Once upon a time, identifying the best running backs was as easy as understanding the concepts of opportunity and efficiency. Who was in line to get the most touches? Whose production the prior season was due to an unsustainable yards per carry or touchdown rate? 

In 2019, identifying backs to target isn't as simple. The market has adjusted. Drafters know what to look for.

Or do they?

I've studied running back receiving value for several seasons. It's one of two major factors I consider for running back production, along with touchdown potential. But as the market has adjusted and drafters have become more efficient at selecting running backs, there's a third component of running back Fantasy scoring I actively fade: Inefficient "touch mix." You want guys who get the ball in the right spots. Here's why.

Some historical context

Let's start with receiving. Over the past few years, as league-wide trends have shifted and more Fantasy leagues employ point-per-reception (PPR) scoring, receiving production has become more important. 

The below charts detail the top 30 running backs by end-of-season finish in PPR scoring for each of the past 15 seasons. Apologies for the busyness of the charts; the heat map paints a picture of evolving trends. 

The first chart is simply rush attempts for each player-season. Each column is a year, while each row is a specific player finish, so the top row (RB1) refers to Saquon Barkley in the 2018 column, Todd Gurley in 2017, and David Johnson in 2016.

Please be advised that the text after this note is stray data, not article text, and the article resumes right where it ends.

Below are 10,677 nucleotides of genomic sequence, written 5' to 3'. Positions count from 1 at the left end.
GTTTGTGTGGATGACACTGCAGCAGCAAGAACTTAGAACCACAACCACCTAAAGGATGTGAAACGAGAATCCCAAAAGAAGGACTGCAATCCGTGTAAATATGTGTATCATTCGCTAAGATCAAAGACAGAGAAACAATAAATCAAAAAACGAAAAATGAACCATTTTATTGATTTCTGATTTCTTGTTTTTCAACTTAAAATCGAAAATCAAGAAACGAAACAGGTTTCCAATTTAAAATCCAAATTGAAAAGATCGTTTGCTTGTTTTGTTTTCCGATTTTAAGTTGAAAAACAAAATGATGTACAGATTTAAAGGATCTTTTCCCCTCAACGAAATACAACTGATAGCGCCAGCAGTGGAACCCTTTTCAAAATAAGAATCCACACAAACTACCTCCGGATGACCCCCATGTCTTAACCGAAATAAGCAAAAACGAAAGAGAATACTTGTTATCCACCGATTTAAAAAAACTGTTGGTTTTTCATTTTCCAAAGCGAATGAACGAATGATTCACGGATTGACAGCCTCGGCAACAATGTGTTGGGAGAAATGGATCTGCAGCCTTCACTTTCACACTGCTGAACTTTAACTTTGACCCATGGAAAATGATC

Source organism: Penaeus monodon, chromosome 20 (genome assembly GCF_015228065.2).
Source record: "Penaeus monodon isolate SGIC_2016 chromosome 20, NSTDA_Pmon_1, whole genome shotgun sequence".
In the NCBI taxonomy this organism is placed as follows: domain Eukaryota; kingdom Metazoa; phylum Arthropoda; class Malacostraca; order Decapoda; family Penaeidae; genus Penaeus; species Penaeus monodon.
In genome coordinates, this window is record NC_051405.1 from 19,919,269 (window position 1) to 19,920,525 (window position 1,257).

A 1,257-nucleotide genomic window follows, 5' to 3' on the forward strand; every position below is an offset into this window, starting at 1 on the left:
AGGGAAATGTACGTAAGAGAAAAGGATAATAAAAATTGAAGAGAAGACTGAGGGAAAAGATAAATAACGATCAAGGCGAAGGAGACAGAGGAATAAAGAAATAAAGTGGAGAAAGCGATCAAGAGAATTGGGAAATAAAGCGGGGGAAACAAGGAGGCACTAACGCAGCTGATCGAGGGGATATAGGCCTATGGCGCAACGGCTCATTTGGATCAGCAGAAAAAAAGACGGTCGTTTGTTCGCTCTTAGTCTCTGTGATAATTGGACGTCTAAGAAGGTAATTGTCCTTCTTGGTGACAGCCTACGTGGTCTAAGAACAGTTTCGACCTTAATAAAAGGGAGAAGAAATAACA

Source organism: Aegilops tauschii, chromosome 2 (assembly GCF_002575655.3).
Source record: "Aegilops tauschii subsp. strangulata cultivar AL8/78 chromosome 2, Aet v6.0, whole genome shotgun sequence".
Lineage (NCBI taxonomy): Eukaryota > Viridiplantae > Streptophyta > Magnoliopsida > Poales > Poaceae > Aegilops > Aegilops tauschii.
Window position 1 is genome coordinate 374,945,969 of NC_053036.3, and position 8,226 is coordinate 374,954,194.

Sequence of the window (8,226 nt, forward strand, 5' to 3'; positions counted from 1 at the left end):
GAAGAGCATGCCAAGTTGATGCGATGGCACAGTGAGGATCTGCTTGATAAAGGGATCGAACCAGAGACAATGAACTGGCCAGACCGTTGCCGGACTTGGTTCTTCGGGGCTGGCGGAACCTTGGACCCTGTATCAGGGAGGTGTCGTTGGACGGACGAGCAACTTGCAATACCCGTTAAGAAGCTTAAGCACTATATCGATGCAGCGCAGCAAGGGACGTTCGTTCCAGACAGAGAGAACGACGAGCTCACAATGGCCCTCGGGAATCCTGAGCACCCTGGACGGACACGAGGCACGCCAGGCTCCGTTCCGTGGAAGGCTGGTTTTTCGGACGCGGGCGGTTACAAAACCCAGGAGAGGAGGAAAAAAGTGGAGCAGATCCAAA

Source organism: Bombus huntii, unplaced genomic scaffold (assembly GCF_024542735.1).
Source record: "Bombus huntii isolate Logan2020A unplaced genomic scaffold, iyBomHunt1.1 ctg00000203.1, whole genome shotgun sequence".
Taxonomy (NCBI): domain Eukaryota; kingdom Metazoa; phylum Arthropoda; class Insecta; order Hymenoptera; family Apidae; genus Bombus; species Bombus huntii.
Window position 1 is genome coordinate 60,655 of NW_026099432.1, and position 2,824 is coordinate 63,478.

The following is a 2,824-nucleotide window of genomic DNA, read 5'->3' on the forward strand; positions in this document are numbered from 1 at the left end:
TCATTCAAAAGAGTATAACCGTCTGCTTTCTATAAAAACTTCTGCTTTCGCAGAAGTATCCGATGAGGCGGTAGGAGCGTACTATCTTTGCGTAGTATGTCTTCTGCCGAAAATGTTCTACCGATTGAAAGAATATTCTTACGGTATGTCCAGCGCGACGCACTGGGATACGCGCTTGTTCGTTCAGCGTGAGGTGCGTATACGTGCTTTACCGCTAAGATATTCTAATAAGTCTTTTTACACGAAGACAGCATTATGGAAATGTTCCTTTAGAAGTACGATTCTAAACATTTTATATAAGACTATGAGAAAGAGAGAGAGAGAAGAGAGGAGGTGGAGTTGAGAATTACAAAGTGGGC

The first thing that jumps out is far more green the further right you move, indicating better performances from backs who notched fewer rush attempts over the last decade and a half.

That's in part because of the decline of monster rushing workloads. In every season on this chart prior to 2011, at least five running backs crested the 300-carry threshold. Exactly one player has done that in each of the past five seasons.

In conjunction with that decline in workhorses, receiving specialists emerged, then showed off real Fantasy upside. Darren Sproles broke the mold with the RB5 season in 2011 while notching just 87 rush attempts. From 2015 to 2018 we've seen seven more RB1 performances from backs who rushed 125 or fewer times, highlighted by Danny Woodhead's RB3 season in 2015, Alvin Kamara's RB3 season in 2017, and James White's RB7 season last year.

Here is a similar heat map, but instead of rushing attempts, we're looking at receptions.